The Appellate Body upheld the Panel's findings that Article 9(5) of the European Union's Basic Anti‑Dumping Regulation (the “Basic AD Regulation”) was inconsistent “as such”, and “as applied” in the fasteners investigation, with Articles 6.10 and 9.2 of the Anti-Dumping Agreement because it conditions the determination of individual dumping margins, and the imposition of individual anti‑dumping duties, on the fulfilment of an “Individual Treatment Test”. Under Article 9(5) of the Basic AD Regulation, an exporter or producer from a WTO Member designated as a non-market economy country (“NME”) under EU law, like China, will receive a country-wide dumping margin and a country-wide anti-dumping duty unless it can demonstrate that its export activities are sufficiently independent from the State to warrant individual treatment. The European Union argued that country-wide margins and duties were justified because, in NME countries, the State itself can be considered the country's single exporter. The Appellate Body agreed with the Panel that Article 6.10 of the Anti‑Dumping Agreement requires an investigating authority to calculate individual dumping margins for each foreign exporter or producer, and that Article 9(5) of the Basic AD Regulation does not fall under any applicable exception to this rule. Similarly, the Appellate Body agreed with the Panel that Article 9.2 requires the imposition of an anti-dumping duty on each foreign exporter or producer named in an investigation, and that no exception to this rule applied to Article 9(5) of the Basic AD Regulation. Moreover, the Appellate Body did not consider that the purpose of Article 9(5) of the Basic AD Regulation was to identify a single State exporter on whom to impose a single anti‑dumping duty.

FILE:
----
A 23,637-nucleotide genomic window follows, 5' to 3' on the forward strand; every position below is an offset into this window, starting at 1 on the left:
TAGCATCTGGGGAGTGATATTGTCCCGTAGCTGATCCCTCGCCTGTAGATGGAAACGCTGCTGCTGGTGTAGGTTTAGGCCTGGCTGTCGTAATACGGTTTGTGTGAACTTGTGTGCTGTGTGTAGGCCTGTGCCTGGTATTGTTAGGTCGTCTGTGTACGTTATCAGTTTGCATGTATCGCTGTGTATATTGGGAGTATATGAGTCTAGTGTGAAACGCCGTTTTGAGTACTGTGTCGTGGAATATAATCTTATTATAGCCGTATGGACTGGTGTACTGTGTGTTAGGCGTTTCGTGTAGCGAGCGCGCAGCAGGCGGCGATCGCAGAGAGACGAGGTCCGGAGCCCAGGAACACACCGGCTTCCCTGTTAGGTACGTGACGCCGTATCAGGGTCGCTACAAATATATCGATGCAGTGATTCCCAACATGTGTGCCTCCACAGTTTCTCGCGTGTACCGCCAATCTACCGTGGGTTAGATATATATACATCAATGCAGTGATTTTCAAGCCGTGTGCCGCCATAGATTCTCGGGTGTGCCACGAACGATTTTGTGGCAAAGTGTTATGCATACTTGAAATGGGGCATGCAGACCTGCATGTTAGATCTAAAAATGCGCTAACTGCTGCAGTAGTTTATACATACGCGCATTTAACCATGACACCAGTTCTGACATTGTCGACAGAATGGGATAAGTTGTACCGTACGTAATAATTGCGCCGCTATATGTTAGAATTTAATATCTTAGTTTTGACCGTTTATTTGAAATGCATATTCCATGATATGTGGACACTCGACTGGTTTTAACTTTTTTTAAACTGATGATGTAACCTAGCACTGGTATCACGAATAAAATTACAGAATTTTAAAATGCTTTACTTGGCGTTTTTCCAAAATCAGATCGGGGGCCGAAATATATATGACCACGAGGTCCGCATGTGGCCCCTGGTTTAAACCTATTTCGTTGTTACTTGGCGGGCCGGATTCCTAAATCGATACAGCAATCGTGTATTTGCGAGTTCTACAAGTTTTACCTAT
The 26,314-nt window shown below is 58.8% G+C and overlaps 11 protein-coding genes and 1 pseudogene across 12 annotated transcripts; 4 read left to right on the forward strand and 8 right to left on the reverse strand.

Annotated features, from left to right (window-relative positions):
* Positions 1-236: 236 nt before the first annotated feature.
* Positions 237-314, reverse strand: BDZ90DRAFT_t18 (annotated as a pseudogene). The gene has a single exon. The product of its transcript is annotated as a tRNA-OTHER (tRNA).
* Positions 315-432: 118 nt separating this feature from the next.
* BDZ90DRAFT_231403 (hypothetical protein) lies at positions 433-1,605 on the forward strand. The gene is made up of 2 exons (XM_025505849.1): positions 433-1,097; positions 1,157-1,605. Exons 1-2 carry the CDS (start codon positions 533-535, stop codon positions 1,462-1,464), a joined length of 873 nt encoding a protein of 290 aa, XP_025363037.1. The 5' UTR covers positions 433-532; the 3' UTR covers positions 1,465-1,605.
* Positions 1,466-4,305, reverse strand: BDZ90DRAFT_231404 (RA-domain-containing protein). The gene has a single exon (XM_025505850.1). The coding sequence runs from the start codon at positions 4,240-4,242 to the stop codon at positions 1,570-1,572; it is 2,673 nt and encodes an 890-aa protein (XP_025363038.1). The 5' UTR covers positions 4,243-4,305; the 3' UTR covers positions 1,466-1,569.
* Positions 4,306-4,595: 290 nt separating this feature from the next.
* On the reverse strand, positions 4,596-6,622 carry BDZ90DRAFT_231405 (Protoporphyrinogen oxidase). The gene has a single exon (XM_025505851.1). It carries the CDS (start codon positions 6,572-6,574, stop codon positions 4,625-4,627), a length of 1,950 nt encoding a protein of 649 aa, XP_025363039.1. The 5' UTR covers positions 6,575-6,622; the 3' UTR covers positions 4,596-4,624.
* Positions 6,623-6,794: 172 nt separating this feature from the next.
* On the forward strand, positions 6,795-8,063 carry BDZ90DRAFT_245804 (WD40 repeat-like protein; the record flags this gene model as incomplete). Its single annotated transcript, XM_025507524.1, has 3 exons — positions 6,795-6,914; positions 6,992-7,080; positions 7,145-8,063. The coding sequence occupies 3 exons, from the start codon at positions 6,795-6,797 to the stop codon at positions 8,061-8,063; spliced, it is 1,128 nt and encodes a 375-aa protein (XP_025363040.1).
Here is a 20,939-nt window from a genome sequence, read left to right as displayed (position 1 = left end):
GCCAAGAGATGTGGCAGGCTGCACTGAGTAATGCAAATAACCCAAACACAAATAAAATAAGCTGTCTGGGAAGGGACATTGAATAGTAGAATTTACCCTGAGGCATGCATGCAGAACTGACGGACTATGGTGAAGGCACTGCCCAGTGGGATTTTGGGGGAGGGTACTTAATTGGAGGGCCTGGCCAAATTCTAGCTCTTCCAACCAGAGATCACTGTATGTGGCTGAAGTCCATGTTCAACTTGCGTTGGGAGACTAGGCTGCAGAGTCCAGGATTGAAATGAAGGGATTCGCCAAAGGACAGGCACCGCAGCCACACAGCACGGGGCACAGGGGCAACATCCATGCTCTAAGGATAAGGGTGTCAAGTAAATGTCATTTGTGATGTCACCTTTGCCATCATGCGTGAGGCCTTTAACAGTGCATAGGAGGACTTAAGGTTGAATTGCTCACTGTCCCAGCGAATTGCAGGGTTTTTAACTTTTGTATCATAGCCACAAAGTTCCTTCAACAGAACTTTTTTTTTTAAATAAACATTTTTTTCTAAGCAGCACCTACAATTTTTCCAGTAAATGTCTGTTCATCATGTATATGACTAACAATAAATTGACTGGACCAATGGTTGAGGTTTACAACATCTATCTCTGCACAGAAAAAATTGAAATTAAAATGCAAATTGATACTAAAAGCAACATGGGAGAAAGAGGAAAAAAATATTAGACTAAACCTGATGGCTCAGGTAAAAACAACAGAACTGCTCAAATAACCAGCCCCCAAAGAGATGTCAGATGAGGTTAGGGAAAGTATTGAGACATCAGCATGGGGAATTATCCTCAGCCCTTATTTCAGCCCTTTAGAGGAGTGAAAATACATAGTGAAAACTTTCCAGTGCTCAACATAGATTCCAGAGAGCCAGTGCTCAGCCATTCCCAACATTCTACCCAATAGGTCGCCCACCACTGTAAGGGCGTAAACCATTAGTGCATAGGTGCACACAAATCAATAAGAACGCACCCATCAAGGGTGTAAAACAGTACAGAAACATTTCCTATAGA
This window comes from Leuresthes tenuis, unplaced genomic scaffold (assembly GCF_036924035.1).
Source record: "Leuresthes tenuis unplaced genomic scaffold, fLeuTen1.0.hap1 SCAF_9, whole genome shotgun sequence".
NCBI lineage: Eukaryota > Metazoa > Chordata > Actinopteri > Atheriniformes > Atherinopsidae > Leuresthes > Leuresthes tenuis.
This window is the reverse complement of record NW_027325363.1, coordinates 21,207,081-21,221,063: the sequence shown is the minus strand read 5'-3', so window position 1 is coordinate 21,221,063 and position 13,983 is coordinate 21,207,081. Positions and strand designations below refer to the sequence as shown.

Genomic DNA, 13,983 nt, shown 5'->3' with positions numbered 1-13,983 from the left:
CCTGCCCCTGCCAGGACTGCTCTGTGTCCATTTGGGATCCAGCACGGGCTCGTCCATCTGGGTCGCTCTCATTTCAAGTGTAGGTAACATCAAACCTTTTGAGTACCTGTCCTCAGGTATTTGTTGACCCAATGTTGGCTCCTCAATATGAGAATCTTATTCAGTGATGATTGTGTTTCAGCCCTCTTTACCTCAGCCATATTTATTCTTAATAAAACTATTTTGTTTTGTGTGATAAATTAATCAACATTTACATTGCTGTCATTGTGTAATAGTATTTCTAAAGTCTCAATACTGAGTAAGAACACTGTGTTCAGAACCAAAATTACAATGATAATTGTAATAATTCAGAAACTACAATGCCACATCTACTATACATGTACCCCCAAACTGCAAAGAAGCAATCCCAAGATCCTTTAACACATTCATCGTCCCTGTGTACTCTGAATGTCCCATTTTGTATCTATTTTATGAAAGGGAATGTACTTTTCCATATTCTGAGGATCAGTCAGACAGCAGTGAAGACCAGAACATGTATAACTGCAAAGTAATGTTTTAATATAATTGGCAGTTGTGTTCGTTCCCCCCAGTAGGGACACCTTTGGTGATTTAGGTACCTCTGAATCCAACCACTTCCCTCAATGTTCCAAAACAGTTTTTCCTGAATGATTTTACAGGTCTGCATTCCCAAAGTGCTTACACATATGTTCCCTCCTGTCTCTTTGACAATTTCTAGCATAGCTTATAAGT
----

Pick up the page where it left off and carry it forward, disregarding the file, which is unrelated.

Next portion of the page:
Under Article 4.1 of the Anti-Dumping Agreement, the Appellate Body found that the European Union acted inconsistently with its obligations because the domestic industry defined by the European Commission did not constitute producers whose production represented a “major proportion” of the total domestic production within the meaning of Article 4.1. The Appellate Body found that the Commission failed to ensure that the domestic industry definition would not introduce a material risk of distortion to the injury analysis by defining the domestic industry as comprising producers accounting for 27 per cent of total estimated EU production of fasteners, and by including only those producers who were willing to be part of the sample for purposes of the Commission's injury determination.